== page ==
Saudi Journal of Medicine and Medical Sciences

ORIGINAL ARTICLE
Year
: 2021  |  Volume : 9  |  Issue : 3  |  Page : 223--229

Clinical practice and barriers of ventilatory support management in COVID-19 patients in Saudi Arabia: A survey of respiratory therapists


Jaber S Alqahtani1, Yousef S Aldabayan2, Mohammed D AlAhmari4, Saad M AlRabeeah4, Abdulelah M Aldhahir3, Saeed M Alghamdi4, Tope Oyelade5, Malik Althobiani6, Ahmed M Alrajeh2 
1 Respiratory Medicine, University College London, London, UK; Department of Respiratory Care, Prince Sultan Military College of Health Sciences, Dammam, Saudi Arabia
2 Respiratory Care Department, King Faisal University, Al-Ahsa, Saudi Arabia
3 Respiratory Care Department, Faculty of Applied Medical Sciences, Jazan University, Jazan, Saudi Arabia
4 Department of Respiratory Therapy, Faculty of Applied Medical Sciences, Umm Al-Qura University, Makkah, Saudi Arabia
5 Division of Medicine, University College London, London, UK
6 Department of Respiratory Therapy, King Abdulaziz University, Jeddah, Saudi Arabia

Correspondence Address:
Jaber S Alqahtani
Department of Respiratory Care, Prince Sultan Military College of Health Sciences, Dammam

Objective: This study was conducted to determine the clinical practice and barriers of ventilatory support management in COVID-19 patients in Saudi Arabia among respiratory therapists. Methods: A validated questionnaire comprising three parts was distributed to all critical care respiratory therapists registered with the Saudi Society for Respiratory Care through the official social networks. Results: A total of 74 respiratory therapists completed the survey. The mean (±standard deviation) of intensive care unit beds was 67 ± 79. Clinical presentation (54%) and arterial blood gas (38%) were the two main diagnostic tools used to initiate ventilatory support. While protocols for the initiation of invasive mechanical ventilation (IMV; 81%) were widely available, participants had limited availability of protocols for the use of non-invasive ventilation (NIV; 34%) and high-flow nasal cannula (HFNC; 34%). In mild cases of COVID-19, most respondents used HFNC (57%), while IMV was mostly used in moderate (43%) and severe (93%) cases. Regular ventilator check was mostly done every 4 h (57%). BiPAP (47.3%) and full-face masks (45.9%) were the most used mode and interface, respectively, while pressure-regulated volume control (55.4%) and pressure control (27%) were the most used mechanical ventilation modes for COVID-19 patients. In terms of use of proning, 62% used it on IMV, while 26% reported using awake proning. Staff shortage (51.4%), personal protective equipment (PPE) shortage (51.4%), increased workload (45.9%), inadequate training (43.2%) and lack of available protocols and policies (37.8%) were the main barriers. Conclusion: Ventilatory support management of COVID-19 in Saudi Arabia was inconsistent with the global practice, lacked uniformity, and there was limited use of standard protocols/treatment guidelines. Shortage of staff and PPE, increased workload and insufficient training were the most prevalent barriers.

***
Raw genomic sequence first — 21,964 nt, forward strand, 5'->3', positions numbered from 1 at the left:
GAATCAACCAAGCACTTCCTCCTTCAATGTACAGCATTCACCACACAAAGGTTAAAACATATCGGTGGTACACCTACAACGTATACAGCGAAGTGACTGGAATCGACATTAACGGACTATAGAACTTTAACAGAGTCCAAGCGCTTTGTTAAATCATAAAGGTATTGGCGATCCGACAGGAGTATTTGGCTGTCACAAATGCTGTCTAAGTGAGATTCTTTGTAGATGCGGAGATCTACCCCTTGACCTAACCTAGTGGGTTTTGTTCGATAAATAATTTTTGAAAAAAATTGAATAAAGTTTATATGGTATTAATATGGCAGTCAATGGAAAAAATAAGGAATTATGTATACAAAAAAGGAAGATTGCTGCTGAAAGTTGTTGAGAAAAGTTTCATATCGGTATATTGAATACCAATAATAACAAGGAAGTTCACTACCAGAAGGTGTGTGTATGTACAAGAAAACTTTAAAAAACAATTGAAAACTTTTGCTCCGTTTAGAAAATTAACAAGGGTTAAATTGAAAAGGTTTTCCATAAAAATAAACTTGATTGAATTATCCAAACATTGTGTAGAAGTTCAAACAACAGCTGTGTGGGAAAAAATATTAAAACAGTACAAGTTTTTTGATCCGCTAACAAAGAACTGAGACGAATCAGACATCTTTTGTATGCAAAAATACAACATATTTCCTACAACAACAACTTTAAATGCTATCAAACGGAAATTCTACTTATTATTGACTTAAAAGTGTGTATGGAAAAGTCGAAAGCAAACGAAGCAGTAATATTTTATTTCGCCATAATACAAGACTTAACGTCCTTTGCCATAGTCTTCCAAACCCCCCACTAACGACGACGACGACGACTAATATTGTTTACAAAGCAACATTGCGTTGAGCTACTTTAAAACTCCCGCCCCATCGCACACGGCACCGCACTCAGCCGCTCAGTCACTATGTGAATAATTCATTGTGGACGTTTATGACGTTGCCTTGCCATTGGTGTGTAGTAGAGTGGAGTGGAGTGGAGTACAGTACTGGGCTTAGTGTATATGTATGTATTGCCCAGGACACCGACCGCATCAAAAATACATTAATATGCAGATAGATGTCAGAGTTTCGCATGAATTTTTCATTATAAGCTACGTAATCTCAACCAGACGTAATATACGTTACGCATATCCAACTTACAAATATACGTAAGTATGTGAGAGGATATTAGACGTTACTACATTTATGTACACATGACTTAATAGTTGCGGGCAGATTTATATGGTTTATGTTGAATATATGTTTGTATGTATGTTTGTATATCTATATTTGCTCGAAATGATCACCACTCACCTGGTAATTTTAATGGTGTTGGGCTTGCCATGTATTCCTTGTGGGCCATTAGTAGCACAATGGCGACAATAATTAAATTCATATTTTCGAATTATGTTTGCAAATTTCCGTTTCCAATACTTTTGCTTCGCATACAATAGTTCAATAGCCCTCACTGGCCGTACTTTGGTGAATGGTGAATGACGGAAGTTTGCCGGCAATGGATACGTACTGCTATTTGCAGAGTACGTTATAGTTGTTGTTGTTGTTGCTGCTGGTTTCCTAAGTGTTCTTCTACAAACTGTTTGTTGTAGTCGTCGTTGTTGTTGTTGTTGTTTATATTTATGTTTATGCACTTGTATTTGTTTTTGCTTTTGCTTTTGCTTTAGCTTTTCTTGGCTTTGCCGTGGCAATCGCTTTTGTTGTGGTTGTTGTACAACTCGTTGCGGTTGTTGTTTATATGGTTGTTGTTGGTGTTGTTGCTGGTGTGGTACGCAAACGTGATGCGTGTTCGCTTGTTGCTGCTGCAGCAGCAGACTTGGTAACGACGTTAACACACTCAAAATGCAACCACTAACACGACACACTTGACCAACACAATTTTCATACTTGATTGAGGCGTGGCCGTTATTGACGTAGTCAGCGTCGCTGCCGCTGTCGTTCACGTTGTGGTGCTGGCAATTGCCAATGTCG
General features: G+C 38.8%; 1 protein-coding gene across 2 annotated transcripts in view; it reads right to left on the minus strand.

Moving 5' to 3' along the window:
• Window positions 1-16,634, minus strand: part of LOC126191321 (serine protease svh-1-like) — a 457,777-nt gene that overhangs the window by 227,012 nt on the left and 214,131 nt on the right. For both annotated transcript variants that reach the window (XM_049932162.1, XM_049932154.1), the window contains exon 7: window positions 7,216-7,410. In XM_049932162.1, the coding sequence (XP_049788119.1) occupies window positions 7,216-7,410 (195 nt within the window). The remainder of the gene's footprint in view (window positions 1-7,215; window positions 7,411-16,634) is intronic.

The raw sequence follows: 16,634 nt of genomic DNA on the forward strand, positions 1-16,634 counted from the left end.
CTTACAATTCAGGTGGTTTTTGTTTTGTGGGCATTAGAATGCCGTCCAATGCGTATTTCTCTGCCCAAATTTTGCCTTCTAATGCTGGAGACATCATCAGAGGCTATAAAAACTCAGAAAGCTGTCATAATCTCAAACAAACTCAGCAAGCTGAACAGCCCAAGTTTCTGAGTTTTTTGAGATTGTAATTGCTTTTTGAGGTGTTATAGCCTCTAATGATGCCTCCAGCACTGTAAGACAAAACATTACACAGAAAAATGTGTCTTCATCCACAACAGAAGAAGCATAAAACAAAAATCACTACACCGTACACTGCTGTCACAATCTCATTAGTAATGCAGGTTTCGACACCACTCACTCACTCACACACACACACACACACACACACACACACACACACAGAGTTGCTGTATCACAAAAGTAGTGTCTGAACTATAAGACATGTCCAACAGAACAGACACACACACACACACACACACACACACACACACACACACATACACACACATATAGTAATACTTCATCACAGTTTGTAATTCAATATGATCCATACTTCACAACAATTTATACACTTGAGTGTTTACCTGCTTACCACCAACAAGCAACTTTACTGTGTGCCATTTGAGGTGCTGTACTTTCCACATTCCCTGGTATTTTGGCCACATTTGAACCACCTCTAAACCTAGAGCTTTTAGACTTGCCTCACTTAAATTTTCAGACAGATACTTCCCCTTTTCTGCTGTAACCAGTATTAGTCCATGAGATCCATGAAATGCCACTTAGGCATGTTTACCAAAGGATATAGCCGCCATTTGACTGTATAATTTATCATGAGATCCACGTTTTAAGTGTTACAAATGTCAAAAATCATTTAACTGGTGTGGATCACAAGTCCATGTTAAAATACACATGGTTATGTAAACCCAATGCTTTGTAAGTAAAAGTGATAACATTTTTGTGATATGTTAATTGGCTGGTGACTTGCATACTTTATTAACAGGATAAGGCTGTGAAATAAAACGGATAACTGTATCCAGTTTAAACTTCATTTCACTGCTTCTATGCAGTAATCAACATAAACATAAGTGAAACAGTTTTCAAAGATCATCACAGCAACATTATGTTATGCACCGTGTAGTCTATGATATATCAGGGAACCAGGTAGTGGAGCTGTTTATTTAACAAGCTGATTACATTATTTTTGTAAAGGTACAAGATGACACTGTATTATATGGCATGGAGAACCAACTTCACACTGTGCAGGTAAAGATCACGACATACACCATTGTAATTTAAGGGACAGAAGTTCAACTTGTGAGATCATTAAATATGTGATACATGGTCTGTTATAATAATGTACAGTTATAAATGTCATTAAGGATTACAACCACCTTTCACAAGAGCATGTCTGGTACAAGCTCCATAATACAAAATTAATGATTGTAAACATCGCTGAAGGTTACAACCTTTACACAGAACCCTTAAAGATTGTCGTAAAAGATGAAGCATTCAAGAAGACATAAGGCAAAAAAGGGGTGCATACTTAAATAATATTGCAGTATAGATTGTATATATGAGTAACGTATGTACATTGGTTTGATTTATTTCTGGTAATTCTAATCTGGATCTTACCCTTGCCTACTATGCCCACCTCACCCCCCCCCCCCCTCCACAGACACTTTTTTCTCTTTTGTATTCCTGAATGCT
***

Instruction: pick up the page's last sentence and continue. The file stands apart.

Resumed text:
How to cite this article:
Alqahtani JS, Aldabayan YS, AlAhmari MD, AlRabeeah SM, Aldhahir AM, Alghamdi SM, Oyelade T, Althobiani M, Alrajeh AM. Clinical practice and barriers of ventilatory support management in COVID-19 patients in Saudi Arabia: A survey of respiratory therapists.Saudi J Med Med Sci 2021;9:223-229


How to cite this URL:
Alqahtani JS, Aldabayan YS, AlAhmari MD, AlRabeeah SM, Aldhahir AM, Alghamdi SM, Oyelade T, Althobiani M, Alrajeh AM. Clinical practice and barriers of ventilatory support management in COVID-19 patients in Saudi Arabia: A survey of respiratory therapists. Saudi J Med Med Sci [serial online] 2021 [cited 2021 Dec 1 ];9:223-229
Available from: https://www.sjmms.net/article.asp?issn=1658-631X;year=2021;volume=9;issue=3;spage=223;epage=229;aulast=Alqahtani;type=0